Sunday, March 3, 2024

EDITORIAL: Meetings must be resumed!


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Suddenly, almost out of the blue, this country seems to be mired in deep industrial relations conflict, with workers in both the public and private sectors dissatisfied with decisions taken by their employers.
The nature of this development has caused Barbadians to pause and consider what has gone so grievously wrong that incidents which could normally be solved at the level of the workplace have escalated, still unsolved, onto the national scene.
Even more alarming is the probability that one or both of these incidents could evolve into national strike action which would have the effect of further damaging our already bruised and battered economy.
The Barbados Secondary Teachers’ Union had been complaining for some time about the principal at Alexandra School, but the decision to transfer him and about 20 of the teachers there and scatter them throughout the school system seems to be one which caught them, and many others, by surprise.
If it had been more carefully thought out, the same decision might have been accomplished with less fanfare and greater acceptability if it had been done at the end of the school year rather than in the middle, when it seemed to ignore the lesson about changing horses in midstream.
When accusations, founded or unfounded, about decisions smacking of “vindictiveness” and being of a punitive nature (Alexandra) or about “reprehensible” action (telecommunications company Lime) are hurled into the mix, matters have reached a far point from the voluntaristic nature of our history in solving industrial disputes.
The LIME dispute seems to have evolved at lightning speed compared with the Alexandra School affair. One day we heard that 97 workers were being made redundant, and within another few days talks with the Barbados Workers’ Union had broken down and the union was seeking authority from its highest decision-making body to call a national strike.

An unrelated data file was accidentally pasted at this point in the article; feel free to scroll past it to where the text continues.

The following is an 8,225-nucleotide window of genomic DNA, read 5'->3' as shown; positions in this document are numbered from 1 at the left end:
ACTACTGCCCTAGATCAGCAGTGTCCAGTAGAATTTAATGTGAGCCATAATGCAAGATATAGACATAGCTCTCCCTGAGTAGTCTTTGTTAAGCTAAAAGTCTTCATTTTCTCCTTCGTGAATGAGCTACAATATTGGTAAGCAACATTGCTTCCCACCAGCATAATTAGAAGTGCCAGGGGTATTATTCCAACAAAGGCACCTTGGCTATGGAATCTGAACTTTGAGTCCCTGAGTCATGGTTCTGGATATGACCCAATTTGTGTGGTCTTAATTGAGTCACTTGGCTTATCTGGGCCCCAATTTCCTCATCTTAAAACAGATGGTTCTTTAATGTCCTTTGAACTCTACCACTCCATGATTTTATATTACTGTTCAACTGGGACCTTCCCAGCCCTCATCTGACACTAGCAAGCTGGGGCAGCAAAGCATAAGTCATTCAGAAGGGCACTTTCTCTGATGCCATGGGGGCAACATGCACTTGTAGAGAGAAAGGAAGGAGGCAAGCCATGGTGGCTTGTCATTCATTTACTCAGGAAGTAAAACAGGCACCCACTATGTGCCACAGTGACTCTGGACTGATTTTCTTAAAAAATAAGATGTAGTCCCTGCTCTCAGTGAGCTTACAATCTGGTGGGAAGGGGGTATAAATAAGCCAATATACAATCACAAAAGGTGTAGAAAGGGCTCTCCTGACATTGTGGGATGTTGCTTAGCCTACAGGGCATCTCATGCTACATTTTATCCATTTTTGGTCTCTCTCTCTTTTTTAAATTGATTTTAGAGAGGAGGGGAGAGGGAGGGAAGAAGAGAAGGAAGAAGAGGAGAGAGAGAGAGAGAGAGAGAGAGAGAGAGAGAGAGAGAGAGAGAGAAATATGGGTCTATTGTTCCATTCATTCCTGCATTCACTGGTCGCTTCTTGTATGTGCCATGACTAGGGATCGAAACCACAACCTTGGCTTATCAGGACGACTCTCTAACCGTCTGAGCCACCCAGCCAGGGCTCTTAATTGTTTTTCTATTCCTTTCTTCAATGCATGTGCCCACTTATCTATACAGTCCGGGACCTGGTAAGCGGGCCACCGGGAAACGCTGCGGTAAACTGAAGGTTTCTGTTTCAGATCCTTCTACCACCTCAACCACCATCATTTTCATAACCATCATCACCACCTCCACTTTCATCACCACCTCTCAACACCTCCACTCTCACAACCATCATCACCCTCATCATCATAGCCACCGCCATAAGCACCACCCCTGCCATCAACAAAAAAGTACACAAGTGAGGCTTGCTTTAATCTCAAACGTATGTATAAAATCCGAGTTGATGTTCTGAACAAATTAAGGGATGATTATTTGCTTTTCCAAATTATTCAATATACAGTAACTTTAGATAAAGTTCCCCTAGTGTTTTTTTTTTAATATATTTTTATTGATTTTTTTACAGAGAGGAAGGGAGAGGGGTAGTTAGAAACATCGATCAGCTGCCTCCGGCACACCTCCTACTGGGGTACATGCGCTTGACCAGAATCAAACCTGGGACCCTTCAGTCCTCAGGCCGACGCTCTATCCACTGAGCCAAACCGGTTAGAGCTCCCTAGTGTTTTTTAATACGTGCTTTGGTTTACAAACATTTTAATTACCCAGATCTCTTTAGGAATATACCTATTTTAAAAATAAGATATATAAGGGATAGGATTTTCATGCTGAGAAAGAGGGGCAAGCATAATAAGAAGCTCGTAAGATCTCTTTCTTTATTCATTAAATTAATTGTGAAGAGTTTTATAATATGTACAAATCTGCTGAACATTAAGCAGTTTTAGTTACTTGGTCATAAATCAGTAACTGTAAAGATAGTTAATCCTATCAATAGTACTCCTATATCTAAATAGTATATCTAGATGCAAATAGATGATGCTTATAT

The strike has traditionally been the final weapon used by the workers and their representatives and it is more than a little disconcerting that its ugly head appears to have been raised in both these disputes when, as it seems to us, the avenues for further discussion have not been exhausted.
In the Alexandra affair, the Minister of Education and the Prime Minister have both spoken about discussion to resolve any difficulties caused by the transfers and this seems to be something of a concealed opening for further steps to resolve this stand-off. We would urge the parties to resume official talks as soon as possible rather than attempt to talk to each other from the distance of the airwaves.
As regards the LIME escalation, it seems from published reports that both sides were deep into amicable discussions about industrial relations issues and that some measure of tentative agreement had been reached with further scheduled discussions to take place on January 2. The notices of dismissal came before that reconvened meeting and if this is the case, then the union’s sense of grievance and irritation is perhaps justified; but still some effort must be made to get back to the stage immediately before the matter exploded.
The company is undergoing restructuring and the easiest way to handle such issues is to have the union, as the workers’ representative, engaged in a constructive manner in dialogue aimed at reaching workable solutions. Here again, verbal warfare across the airwaves will not help.
The consequences of industrial action on either front, or on both, are not in the national interest. While we recognize that the sectoral interests involved have to be defended, it seems to us that the resumption of talks in both cases can produce workable solutions in which the protection of all the sectoral interests involved will be respected and secured, and damage to the national interest may be averted.
In these types of situations, rational discussion and reasonable compromise have worked before. They can work again, but the meetings must be resumed!


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